3rd Party Risk Management , Anti-Phishing, DMARC , Application Security
Microsoft Teams’ New Feature Sparks Security ConcernsTeams Update Potentially Opens Avenues for Phishing Attacks
A new feature on Microsoft 365 allows Teams users to chat with team members who are outside their work network and is enabled by default, sparking concerns among cybersecurity professionals, some of whom took to Twitter to express their reservations.
See Also: OnDemand Webinar | Third-Party Risk, ChatGPT & Deepfakes: Defending Against Today's Threats
According to the Microsoft 365 product page, the updates are currently in development and are being tested. The company also says it has started rolling out these updates to users, but they are not yet available to all applicable users.
Microsoft says the new update is expanding external access capabilities to allow Teams users to invite an individual to a one-on-one or group chat using the invitee's email address or phone number without having to leave their organization's security perimeter and company guidelines.
Frank McGovern, cybersecurity architect at financial services firm StoneX Group Inc. and cybersecurity adviser to Marine Corps Cyber Auxiliary, tells Information Security Media Group that the new feature enables anyone with a personal Teams account to message any employee in an organization by knowing their email ID or phone number.
McGovern says that many organizations have robust email protection measures to provide defense-in-depth approaches to malicious emails. "Teams now opens up and it is likely that organizations don’t have good protections set up yet for someone coming through that avenue. That’s why it’s a higher risk concern," he says.
In wake of the update, security experts ISMG spoke with say that allowing employees to message contacts not managed by the organization and leaving a gateway open for them to message back opens up avenues for threat actors to attack organizations.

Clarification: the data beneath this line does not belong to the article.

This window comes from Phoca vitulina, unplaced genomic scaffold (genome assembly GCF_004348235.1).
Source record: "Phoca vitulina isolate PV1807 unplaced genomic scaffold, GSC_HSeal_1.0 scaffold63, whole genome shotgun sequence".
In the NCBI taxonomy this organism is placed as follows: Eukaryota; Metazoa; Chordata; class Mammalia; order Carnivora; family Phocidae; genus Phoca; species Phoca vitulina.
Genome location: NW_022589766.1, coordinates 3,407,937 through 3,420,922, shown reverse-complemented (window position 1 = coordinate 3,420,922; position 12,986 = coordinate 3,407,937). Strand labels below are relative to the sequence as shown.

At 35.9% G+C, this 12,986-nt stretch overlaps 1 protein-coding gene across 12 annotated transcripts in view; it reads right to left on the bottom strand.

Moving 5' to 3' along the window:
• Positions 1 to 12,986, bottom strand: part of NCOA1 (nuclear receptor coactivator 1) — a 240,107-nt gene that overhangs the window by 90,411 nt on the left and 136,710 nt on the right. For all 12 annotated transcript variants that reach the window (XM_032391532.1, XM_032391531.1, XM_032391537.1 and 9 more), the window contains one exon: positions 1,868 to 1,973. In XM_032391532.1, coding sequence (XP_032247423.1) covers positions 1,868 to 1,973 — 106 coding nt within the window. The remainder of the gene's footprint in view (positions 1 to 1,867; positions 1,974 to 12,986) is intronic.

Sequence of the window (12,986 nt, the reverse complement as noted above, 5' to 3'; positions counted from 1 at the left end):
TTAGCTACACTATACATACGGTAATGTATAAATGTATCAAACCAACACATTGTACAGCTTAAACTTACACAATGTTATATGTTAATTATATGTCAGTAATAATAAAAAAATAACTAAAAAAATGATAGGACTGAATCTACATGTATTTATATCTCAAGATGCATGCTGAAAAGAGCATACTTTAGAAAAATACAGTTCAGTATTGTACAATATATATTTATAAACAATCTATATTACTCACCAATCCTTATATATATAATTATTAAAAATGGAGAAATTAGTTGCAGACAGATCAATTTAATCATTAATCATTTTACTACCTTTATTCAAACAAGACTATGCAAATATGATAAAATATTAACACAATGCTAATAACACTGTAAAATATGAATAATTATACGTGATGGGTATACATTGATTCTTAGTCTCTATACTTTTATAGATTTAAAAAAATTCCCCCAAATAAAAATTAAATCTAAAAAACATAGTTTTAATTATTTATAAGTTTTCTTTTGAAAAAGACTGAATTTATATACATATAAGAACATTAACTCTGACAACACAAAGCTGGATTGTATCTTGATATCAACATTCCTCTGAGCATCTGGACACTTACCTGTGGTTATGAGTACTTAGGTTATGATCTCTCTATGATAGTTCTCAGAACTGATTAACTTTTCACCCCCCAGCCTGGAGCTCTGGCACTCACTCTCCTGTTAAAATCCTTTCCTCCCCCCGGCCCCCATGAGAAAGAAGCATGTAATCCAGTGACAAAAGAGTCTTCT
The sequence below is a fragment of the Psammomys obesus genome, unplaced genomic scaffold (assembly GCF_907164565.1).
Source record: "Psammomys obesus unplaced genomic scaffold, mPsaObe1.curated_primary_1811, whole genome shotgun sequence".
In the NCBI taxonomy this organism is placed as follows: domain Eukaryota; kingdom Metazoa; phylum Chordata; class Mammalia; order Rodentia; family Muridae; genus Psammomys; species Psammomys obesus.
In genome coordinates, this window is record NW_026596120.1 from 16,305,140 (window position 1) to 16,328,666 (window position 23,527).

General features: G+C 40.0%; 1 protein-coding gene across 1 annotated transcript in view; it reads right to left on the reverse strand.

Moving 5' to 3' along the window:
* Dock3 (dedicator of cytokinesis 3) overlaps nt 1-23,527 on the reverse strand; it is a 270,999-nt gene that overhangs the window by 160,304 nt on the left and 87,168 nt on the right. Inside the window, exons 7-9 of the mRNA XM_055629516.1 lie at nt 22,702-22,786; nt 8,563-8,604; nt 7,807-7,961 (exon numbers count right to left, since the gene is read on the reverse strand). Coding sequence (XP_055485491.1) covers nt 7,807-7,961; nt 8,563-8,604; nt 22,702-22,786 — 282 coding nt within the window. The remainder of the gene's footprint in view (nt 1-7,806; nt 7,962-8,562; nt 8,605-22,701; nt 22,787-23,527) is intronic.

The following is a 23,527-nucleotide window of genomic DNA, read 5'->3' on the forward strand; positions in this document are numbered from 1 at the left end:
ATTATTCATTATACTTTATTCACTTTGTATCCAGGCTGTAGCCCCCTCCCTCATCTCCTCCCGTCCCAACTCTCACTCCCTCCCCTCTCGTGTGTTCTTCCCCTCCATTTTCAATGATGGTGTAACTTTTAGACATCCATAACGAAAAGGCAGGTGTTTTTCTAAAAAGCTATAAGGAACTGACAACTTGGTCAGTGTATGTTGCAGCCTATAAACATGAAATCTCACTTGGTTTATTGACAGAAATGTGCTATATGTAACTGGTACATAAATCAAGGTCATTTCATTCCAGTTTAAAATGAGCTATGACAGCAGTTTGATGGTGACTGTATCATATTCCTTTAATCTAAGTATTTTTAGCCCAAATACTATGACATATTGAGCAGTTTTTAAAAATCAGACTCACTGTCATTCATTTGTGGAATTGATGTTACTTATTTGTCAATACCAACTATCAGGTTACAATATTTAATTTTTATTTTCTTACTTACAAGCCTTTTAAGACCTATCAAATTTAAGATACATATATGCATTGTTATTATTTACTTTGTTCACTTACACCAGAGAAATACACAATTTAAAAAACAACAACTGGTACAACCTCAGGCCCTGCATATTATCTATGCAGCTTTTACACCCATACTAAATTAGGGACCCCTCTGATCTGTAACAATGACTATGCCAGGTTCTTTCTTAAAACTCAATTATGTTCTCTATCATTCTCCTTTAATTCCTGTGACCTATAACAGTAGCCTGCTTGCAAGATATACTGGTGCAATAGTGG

How Teams Update Opens Avenues for Phishing Attacks
Reacting to the Teams update, Patrick C. Miller, CEO of Portland-based Ampere Industrial Security and founder, director and president of the Energy Sector Security Consortium, tells ISMG that phishing and data leakage are his immediate concerns.
"I do think the concerns are legit. Most think Teams is a tool used within the company. It’s always been that way and it isn’t something most users experience outside of their corporate lives. It has that 'feel,'" Miller says.
That sense of security, he points out, leads many users to believe that anyone contacting them on Teams is part of the organization they works in and causes a default state of "overtrust."
Zurich-based information security researcher Marc Reuf, who's also the lead architect of popular vulnerability database VulDB, shares Miller's concerns around phishing attacks. "I’d say that there is an increased risk of social engineering and impersonation attacks. Users might think their contacts are legit and it is safe to communicate with them. They might overlook the risk of 'global' activities," he tells ISMG.
Although organizations have security measures in place to protect employees from malicious or phishing emails, McGovern says the added feature is a new avenue for attackers to communicate directly with employees in an organization. "Why open a new unnecessary avenue so Joe can talk to his brother on corporate Teams?" he says in a tweet.
The admin control for Teams has two options, McGovern says. One is a toggle switch, and the other is a checkbox. The toggle control enables employees of an organization to contact people outside with their personal Teams accounts. The outbound traffic, he says, poses a low risk. But the checkbox determines if external users can contact the organization's employees on Teams. This inbound traffic, McGovern says, poses a higher risk.
Alexandre Blanc, strategic and security advisor at Montreal-based VARS Corp., tells ISMG that CISOs must ensure that the openness of the chat and exchange between employees and individuals outside the organization is well controlled with tight data loss prevention, or DLP, settings and permissions that are highly restricted by default.
While organizations have threat detection mechanisms in place and Windows Defender to protect users, Blanc says they will need to use stronger DLP measures, such as Bitglass or an equivalent next-gen cloud access security broker, or CASB, technology.
Cloudrun Ltd., a UK-based IT services firm, posted on its blog about security concerns around targeted cyberattacks and spam. It says the new update could potentially open Teams to data loss and spam from external users, and so organizations might want to disable the feature.
Security commentator John Hatwick called out Microsoft's practice of opting people into features that are insecure or cause noticeable disruption.
Microsoft has yet to respond to ISMG's queries on the threats highlighted by security experts.
The new feature of permitting communication with those outside of the organization is enabled by default. According to Microsoft's guide for Teams, the admin user can check if the setting is enabled on Teams Admin and change the setting to "off."